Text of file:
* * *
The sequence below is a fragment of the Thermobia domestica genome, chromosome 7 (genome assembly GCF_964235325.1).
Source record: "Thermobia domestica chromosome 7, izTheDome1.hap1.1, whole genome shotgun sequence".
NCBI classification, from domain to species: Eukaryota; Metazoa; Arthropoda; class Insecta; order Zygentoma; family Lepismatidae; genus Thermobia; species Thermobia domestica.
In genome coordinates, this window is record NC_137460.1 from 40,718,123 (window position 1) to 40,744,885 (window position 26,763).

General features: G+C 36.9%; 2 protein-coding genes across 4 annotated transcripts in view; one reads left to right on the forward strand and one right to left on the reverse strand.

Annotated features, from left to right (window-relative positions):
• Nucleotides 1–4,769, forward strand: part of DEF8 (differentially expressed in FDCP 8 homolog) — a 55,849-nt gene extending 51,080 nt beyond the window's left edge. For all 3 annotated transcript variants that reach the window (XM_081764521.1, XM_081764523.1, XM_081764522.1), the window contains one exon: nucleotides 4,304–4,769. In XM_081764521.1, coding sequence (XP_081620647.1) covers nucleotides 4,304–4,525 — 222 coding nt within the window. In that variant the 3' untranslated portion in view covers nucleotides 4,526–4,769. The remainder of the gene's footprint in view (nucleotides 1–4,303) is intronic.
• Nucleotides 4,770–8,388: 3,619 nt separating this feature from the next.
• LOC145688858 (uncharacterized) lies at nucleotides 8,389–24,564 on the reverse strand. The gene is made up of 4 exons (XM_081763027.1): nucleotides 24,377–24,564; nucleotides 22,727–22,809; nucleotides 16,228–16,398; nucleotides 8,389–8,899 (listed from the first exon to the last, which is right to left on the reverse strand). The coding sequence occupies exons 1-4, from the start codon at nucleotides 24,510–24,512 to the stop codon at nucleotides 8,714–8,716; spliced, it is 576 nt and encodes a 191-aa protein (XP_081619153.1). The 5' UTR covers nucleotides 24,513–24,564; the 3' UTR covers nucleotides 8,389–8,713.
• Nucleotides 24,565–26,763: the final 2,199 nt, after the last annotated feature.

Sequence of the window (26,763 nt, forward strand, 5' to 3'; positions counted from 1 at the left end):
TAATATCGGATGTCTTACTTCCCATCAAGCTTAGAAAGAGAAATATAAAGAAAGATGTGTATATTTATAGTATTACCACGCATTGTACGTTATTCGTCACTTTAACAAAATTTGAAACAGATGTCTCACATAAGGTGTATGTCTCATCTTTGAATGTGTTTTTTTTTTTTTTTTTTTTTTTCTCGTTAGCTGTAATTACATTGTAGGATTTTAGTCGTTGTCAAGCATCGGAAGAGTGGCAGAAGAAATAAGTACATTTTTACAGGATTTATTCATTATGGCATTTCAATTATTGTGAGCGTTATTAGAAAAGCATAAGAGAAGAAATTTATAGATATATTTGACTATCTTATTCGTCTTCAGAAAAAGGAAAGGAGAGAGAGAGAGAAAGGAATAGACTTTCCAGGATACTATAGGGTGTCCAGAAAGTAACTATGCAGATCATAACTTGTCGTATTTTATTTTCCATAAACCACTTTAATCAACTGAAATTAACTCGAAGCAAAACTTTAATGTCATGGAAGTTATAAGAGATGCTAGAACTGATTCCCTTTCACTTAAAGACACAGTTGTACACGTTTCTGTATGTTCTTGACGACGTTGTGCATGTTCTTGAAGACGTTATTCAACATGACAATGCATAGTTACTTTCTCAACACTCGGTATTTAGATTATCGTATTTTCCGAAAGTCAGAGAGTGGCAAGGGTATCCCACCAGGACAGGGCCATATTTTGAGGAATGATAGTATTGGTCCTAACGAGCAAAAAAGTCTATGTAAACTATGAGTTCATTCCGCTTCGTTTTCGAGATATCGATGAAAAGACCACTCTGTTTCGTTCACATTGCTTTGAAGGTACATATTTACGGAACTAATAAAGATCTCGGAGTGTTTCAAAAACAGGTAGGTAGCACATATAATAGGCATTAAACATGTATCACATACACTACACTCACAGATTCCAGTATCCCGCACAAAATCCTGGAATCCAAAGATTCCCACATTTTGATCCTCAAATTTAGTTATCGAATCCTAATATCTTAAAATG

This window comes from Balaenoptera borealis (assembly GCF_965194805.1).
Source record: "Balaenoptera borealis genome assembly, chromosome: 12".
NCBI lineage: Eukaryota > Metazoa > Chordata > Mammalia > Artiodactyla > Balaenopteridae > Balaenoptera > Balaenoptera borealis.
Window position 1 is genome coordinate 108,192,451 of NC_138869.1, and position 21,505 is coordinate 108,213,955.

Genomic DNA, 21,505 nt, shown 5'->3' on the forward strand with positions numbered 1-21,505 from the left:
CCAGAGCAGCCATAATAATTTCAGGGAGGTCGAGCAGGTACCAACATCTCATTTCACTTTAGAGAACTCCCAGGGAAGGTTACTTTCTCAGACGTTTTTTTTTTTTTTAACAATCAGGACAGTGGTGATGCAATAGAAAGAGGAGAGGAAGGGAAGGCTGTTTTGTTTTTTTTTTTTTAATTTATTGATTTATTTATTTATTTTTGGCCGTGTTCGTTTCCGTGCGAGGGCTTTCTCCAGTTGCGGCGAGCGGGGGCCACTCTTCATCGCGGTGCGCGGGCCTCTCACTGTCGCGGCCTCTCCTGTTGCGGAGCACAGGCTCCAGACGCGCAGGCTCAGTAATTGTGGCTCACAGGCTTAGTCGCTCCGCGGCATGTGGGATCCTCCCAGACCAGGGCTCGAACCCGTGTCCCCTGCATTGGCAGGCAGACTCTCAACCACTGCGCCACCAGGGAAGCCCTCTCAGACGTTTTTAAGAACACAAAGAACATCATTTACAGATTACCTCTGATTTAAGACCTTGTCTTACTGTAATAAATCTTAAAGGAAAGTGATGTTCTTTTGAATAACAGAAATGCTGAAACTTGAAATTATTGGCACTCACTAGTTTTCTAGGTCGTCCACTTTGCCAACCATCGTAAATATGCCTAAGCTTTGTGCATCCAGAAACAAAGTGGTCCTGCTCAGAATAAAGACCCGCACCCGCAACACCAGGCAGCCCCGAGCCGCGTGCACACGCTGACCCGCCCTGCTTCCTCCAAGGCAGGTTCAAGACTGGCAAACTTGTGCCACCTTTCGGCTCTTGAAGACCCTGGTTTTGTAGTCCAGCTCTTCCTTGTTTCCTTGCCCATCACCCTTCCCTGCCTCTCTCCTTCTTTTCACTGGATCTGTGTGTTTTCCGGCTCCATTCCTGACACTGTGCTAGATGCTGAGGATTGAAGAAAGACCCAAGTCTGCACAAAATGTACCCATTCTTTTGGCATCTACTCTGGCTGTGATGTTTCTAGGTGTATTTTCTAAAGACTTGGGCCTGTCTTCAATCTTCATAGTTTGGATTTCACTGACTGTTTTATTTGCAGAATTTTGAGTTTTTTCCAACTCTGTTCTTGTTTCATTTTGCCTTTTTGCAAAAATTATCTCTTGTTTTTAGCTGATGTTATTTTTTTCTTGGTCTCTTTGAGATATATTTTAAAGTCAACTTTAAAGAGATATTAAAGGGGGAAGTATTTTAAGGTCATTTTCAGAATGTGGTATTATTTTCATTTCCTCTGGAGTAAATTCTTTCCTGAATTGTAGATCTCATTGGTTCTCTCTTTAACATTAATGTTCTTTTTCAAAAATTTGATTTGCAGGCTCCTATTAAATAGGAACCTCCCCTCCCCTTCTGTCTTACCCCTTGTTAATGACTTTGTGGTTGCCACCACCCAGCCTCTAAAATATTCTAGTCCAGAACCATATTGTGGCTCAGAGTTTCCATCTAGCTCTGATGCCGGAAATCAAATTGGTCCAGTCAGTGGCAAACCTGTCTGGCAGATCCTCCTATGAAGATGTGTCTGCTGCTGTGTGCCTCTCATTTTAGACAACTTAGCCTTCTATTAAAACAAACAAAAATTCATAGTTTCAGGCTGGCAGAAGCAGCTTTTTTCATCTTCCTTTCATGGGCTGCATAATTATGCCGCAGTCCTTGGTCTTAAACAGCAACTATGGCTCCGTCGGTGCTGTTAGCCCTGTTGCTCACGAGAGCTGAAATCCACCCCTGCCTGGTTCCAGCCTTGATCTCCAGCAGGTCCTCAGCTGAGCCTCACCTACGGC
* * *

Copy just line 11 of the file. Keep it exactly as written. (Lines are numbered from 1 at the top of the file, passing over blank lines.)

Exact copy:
Sequence of the window (26,763 nt, forward strand, 5' to 3'; positions counted from 1 at the left end):